Now Australia is on the other side of the COVID pandemic and firmly in recovery mode, we look at where opportunities are opening up for new entrants to the project management sector and the industries and roles primed for growth over the next decade.
The impacts of COVID-19 over the past year, from budget cuts, business closures and stalled projects to broader economic uncertainty, has left many project management graduates feeling anxious about their future.
Fortunately, things are picking up: the economy is bouncing back faster than expected and government spending across key industries is set to boost project-orientated employment growth.
Pre-COVID, research predicted that Australia would see an additional 100,000 project manager roles by 2027 and that PM positions would grow by 33 per cent, or nearly 22 million jobs, across the globe. While international figures may have been negatively impacted by the pandemic, Australia’s swift recovery means our growth expectations are likely to hold firm, and perhaps even outperform statistics in sectors fortified by government stimulus.
So what does this mean for graduates and aspiring PMs keen to break in to the sector today? Here we take an in-depth look at the state of the market in Australia, including the roles and industries tipped to absorb the most growth, and a few smart career paths you may like to consider.
The impact of government spending
The federal and state/territory governments have poured billions of dollars into the economy during and post-COVID to boost public confidence and create jobs. As a consequence, we’re seeing a raft of new projects and programmes, which in turn are opening up opportunities for the people who manage, administer and deliver them.
Particularly notable investments are in sectors such as infrastructure, with an expected flow on effect of creating hundreds of thousands of jobs, long-term improvements to transport, health and security, and positively impacting other related areas.
In the 2020-2021 budget, the Federal Government has allocated a record $100 billion over 10 years for a land transport infrastructure programme supporting 100,000 jobs. The NSW government, meanwhile, is committing only a fraction less: $107.1 billion in infrastructure projects over the four years to 2023-24. While in other states, similar multi-billion dollar pipelines are also being rolled out.
Key industries primed for job growth
Some sectors weathered the COVID storm better than others, particularly those that were on a strong growth trajectory before the pandemic hit, and those defined as ‘essential’ industries.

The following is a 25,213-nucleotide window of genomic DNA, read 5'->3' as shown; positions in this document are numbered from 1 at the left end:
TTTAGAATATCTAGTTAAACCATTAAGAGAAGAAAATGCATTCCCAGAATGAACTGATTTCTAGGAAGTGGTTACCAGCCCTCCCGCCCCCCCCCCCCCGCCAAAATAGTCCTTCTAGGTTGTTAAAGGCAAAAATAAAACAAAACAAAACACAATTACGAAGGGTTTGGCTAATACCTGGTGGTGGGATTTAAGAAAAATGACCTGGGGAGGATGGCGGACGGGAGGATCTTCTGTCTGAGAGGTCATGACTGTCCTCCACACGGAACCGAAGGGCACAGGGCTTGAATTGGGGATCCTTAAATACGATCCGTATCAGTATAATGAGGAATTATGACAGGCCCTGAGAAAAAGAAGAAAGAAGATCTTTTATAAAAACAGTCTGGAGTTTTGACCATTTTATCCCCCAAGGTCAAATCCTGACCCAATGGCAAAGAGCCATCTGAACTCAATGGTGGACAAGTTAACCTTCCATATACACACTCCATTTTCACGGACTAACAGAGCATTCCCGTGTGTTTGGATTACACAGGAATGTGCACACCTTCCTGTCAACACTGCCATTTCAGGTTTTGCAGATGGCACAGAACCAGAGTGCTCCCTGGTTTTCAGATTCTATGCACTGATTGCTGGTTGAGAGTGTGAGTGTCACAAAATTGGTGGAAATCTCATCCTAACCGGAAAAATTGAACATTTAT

Looking at statistics in conjunction with COVID-related impacts, there are key three areas of the Australian economy where job growth and demand for skilled workers is expected to grow significantly over the next five to 10 years:
- Healthcare and social assistance
- Professional, scientific and technical services
- Infrastructure and construction.
When it comes to project management career prospects, these industries are frontrunners. They offer a multitude of PM positions from entry-level up, and many are interchangeable across sectors.
Here’s the outlook for each sector, potential PM roles available, average salaries and projected job growth:
Healthcare and social assistance
Employing more than 1.5 million people, this is Australia’s largest and fastest growing industry. COVID has highlighted the need for excellent quality healthcare systems and, today, the sector is under mounting pressure to save money and increase efficiencies while improving the standard of patient care.
As a result, there is an abundance of project management roles available supporting health services, health infrastructure and social services, many of which involve complex stakeholder relationships and high-value components.
It’s also worth noting that healthcare is essentially people focused. Key project management skills such as communication and conflict management are particularly helpful in this sector.
Keen to break in? The role of project coordinator/administrator is a good starting point for graduates.
Project Coordinators or Administrators typically plan, organise and undertake the administration and day-to-day tasks of programs, special projects and support services within an organisation. They can work in any large organisation and across all industries.